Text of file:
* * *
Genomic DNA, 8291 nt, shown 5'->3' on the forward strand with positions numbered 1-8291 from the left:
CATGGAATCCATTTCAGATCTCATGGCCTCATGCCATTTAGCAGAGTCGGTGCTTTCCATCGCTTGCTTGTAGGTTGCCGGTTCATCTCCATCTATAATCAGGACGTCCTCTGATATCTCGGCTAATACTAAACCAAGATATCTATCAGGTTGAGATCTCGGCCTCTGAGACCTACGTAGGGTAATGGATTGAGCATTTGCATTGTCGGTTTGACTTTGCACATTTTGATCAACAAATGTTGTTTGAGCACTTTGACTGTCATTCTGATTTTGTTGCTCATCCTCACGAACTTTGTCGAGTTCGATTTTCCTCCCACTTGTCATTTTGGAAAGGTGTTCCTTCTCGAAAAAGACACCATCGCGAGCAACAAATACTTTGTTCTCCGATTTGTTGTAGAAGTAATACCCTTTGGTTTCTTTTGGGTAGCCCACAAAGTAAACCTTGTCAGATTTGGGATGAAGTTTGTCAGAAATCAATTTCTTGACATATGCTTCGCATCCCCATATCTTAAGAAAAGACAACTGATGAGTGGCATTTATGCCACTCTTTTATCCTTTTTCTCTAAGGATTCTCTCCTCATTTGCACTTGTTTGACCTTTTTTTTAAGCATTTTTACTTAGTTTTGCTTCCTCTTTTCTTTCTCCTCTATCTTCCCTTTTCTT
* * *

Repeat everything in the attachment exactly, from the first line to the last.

Genomic DNA, 8291 nt, shown 5'->3' on the forward strand with positions numbered 1-8291 from the left:
CATGGAATCCATTTCAGATCTCATGGCCTCATGCCATTTAGCAGAGTCGGTGCTTTCCATCGCTTGCTTGTAGGTTGCCGGTTCATCTCCATCTATAATCAGGACGTCCTCTGATATCTCGGCTAATACTAAACCAAGATATCTATCAGGTTGAGATCTCGGCCTCTGAGACCTACGTAGGGTAATGGATTGAGCATTTGCATTGTCGGTTTGACTTTGCACATTTTGATCAACAAATGTTGTTTGAGCACTTTGACTGTCATTCTGATTTTGTTGCTCATCCTCACGAACTTTGTCGAGTTCGATTTTCCTCCCACTTGTCATTTTGGAAAGGTGTTCCTTCTCGAAAAAGACACCATCGCGAGCAACAAATACTTTGTTCTCCGATTTGTTGTAGAAGTAATACCCTTTGGTTTCTTTTGGGTAGCCCACAAAGTAAACCTTGTCAGATTTGGGATGAAGTTTGTCAGAAATCAATTTCTTGACATATGCTTCGCATCCCCATATCTTAAGAAAAGACAACTGATGAGTGGCATTTATGCCACTCTTTTATCCTTTTTCTCTAAGGATTCTCTCCTCATTTGCACTTGTTTGACCTTTTTTTTAAGCATTTTTACTTAGTTTTGCTTCCTCTTTTCTTTCTCCTCTATCTTCCCTTTTCTT